Dental emergencies can be stressful, and they can also pose a threat to your dental health. Problems such as cracked teeth, toothaches, missing teeth, or discomfort caused due to a crown may be considered significant issues that need immediate attention. Your teeth can suffer permanent damage if you ignore dental problems for a long time, necessitating a more extensive and expensive treatment process.
What Is A Dental Emergency?
Dental emergencies are referred to as potentially life-threatening conditions that require immediate care to stop continuous bleeding or alleviate discomfort or pain. Some of the examples of dental emergencies are:
- Uncontrolled bleeding
- Cellulitis or infection in the soft tissue along with swelling can compromise a patient’s airway
- Trauma on the facial bones that ultimately obstructs the airway and cause difficulty while breathing
- Jaw pain or toothache
5 Common Dental Emergencies You Should Know
Dental emergencies happen more frequently than you imagine and can occur anywhere and anytime. We have provided some of the common dental emergencies in the section below.
1. Infected Teeth
A severe tooth infection can also be considered a dental emergency. It can result in a tooth abscess, which is a pus-filled pocket caused by bacterial infection. The infection can invade your gums and potentially harm the jaw’s nerve endings if it is not treated on time. Facing such a situation can make you suffer from a fever or feel excruciating pain. Consult with an emergency dentist near your location if you have a throbbing toothache that won’t go away or if you suspect having a dental infection.
2. Bleeding Gums and Teeth
Bleeding in your oral cavity can signify you are suffering from gum disease or periodontal problems. You may have gingivitis or gum disease if you experience bleeding within your mouth. Even if there’s no reason to panic right away, you should still visit your dentist to have it checked as early as possible. You need to know that blood in your saliva can be a prominent sign of advanced gum disease or cancer stages.
3. Mouth Sores
Mouth sores can develop as a result of canker sores or abrasions of braces inside the mouth. They can also be an early sign of gum disease. Detecting a gum disease at an early stage is often key to effective treatment. It gives you the scope to adopt preventive measures and prevent mouth sores from worsening. Though it is easy to think that using an antibacterial gel will be enough, it is still recommended to consult your dentist.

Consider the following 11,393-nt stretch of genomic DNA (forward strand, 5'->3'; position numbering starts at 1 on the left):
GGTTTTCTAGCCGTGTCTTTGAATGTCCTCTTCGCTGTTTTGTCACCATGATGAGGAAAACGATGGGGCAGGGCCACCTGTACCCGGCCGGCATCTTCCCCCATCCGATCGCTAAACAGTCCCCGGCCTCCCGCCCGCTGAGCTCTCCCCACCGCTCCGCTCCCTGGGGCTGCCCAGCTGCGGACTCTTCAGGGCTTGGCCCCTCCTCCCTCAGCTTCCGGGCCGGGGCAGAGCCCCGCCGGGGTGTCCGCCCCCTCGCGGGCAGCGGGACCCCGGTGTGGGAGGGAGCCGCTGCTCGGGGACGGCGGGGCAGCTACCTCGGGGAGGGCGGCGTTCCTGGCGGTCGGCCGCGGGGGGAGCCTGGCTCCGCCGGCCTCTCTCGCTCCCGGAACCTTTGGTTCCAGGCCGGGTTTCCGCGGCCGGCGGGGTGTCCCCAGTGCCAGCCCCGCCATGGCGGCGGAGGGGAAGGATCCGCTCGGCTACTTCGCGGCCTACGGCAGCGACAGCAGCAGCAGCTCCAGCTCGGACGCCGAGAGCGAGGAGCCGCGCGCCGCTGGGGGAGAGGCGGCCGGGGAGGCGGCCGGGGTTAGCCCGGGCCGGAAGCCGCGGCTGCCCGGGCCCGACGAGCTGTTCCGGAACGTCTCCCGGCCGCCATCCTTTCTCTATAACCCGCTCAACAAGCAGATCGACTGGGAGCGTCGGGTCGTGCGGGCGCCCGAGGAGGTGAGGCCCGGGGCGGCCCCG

4. Broken or Knocked-Out Tooth
There are countless reasons why a tooth can break or become loose. The good news is that, despite the discomfort, a knocked-out tooth can usually be restored with a simple procedure, provided you act immediately and carefully handle the dislodged (or avulsed) tooth. Make an effort to contact your dentist within 30 minutes of the tooth falling out. Be careful to touch the tooth solely by the crown.
5. Broken Jaw
A jaw dislocation caused by a yawn or an unusually broad sandwich may sound silly, but it happens more frequently than you may imagine. The jaw is also one of the bones in the body that breaks most happen. Some of the most common causes include sports injuries, traffic accidents (especially involving motorbikes, bicycles, and scooters), and falls.
Some of the common causes include sports injuries, traffic accidents (especially involving motorbikes, bicycles, and scooters), and falls. The best way to treat a fractured jaw is at a hospital, but it can also cause your teeth to be out of alignment (otherwise known as malocclusion). Your dentist can help you determine whether a broken jaw has caused any long-term harm to your dentition.
We hope you now clearly understand the common types of dental emergencies. Always know that panicking during a dental emergency can make the situation much more challenging to handle. You need to calm yourself first and think with a straight mind. Call a dentist near you to book an appointment and get the best treatment for your dental emergency.